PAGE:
The trouble with glasses is they are so bad in the rain.
Tonight’s rain was that fine rain that speckles and spritzes against your face. Fine - so it’s a form of moisturiser for the skin except moisturiser is better.
Here’s the problem though - you may need specs to see - but in the rain they cloud over and (far from helping) they dim your vision.
I’m a fundraiser for Amnesty and that means I’m a streetwalker – not a hooker you understand - but I still walk the streets. I knock on doors and raise funds.
So I set out tonight knowing I’d get wet. It rains - you get wet.
It helps to do my job with a light heart and a smile on my face. I’m friendly – but when it rains like this, supporters don’t want to come to the door. I guess they don’t want to get wet either.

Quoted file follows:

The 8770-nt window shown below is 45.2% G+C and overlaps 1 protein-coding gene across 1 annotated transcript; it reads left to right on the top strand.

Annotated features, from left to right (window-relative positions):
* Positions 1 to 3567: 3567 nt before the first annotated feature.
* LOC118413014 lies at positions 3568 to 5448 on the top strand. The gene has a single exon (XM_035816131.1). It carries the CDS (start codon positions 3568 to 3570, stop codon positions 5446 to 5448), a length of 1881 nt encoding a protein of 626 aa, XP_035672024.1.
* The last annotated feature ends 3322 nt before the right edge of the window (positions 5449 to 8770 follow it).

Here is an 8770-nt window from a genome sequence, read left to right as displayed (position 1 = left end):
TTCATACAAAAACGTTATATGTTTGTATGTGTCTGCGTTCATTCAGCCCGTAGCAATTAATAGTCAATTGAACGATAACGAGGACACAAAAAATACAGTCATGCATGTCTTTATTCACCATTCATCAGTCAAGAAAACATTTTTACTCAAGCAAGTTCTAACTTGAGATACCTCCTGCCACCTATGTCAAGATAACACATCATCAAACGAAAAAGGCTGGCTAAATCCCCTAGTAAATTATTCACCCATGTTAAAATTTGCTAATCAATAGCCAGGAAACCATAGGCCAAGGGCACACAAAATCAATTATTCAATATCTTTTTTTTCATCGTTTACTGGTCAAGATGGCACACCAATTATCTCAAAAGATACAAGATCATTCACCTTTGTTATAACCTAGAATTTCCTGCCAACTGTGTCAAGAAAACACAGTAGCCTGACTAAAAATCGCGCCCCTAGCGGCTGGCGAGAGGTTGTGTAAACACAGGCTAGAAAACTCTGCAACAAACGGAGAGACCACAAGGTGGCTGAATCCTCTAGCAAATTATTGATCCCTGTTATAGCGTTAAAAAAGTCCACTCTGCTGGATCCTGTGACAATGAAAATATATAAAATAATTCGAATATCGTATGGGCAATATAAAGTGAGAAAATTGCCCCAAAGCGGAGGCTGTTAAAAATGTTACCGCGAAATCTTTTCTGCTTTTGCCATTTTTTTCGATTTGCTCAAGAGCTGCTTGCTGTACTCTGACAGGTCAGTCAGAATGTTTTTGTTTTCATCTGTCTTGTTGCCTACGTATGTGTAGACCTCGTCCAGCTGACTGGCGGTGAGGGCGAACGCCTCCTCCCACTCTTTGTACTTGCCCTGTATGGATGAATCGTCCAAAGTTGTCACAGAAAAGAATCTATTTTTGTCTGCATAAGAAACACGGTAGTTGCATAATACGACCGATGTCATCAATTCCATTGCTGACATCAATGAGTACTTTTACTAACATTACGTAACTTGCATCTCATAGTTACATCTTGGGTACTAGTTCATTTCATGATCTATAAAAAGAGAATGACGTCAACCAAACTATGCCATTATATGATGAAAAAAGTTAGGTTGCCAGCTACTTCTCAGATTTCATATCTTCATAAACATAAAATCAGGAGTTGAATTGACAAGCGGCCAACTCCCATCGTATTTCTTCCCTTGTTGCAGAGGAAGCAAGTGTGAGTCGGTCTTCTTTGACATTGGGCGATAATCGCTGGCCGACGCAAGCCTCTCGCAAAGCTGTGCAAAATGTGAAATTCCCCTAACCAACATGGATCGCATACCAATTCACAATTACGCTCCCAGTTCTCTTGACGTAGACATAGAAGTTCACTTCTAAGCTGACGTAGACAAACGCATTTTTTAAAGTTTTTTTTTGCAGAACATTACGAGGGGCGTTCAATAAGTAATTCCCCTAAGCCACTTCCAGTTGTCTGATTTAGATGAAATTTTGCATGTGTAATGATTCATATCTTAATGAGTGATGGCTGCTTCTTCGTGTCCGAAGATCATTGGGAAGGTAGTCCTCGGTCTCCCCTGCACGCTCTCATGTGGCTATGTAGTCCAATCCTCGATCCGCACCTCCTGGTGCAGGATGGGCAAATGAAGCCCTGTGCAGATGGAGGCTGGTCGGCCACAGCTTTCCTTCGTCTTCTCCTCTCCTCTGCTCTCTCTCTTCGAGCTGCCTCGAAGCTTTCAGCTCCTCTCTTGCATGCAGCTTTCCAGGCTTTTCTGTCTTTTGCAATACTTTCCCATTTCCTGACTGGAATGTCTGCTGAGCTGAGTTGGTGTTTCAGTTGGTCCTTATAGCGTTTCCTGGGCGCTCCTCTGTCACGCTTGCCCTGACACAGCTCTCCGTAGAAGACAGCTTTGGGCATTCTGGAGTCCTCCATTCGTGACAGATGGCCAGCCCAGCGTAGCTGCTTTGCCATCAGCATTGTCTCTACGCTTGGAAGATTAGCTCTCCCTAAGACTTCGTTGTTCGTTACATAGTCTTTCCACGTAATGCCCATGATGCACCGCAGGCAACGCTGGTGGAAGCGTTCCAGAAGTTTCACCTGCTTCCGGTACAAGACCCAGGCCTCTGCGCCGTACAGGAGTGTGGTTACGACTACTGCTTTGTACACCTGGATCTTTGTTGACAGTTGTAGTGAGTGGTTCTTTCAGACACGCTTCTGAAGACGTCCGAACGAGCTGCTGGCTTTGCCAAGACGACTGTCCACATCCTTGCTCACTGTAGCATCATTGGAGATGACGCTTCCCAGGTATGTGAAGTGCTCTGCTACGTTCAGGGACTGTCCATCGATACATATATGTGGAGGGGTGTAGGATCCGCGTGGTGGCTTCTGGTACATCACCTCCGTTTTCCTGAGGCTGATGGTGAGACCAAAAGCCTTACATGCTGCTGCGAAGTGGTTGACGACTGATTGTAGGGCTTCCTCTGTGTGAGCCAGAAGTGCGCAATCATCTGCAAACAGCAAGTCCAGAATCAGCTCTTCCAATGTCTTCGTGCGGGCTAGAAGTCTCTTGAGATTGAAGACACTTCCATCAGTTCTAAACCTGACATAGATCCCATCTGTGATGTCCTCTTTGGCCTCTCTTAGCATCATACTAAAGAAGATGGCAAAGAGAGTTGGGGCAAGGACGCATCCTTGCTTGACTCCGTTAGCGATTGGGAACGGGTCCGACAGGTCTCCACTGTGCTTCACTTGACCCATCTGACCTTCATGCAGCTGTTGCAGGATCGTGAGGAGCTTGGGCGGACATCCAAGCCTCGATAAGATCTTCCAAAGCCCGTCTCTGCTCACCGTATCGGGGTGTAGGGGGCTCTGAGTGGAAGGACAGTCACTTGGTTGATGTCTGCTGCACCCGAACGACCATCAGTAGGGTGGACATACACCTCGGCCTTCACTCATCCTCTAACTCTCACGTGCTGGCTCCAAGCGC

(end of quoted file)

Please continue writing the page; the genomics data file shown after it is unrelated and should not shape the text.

Tonight the streets and the pavements had that sheen – they were slick with moisture.
The night had gathered early and spread a cloak of darkness before its proper time. A gloomy Hitchcock film noir kind of darkness.
There’s rain and then there’s rain. As I grew up I was told that the Eskimos, now called the Inuit, have a zillion words for snow but we just call rain “rain.” Actually we also call rain by storm and drizzle and mist and showers. But I don’t have the language to describe this fine misty drizzle that permeates and wets everything. A constant, unremitting sadness that falls softly from the sky and makes London such a dark and shiny place.
This rain isn’t isolated or local or patchy or scattered or sporadic. It isn’t a shower (anyway what is a shower – when it rains it rains. If you are in a shower it’s raining.) No this is consistent.
As I walked I could feel and smell the rain and see the haloes of light around the streetlights. A fizzing of the light around the bulbs – some yellow some white. I could also hear the difference the rain made deadening the traffic noises like a blanket of calm.
The rain has its own beauty but unsurprisingly tonight’s walk and tonight’s fundraising were not a great success.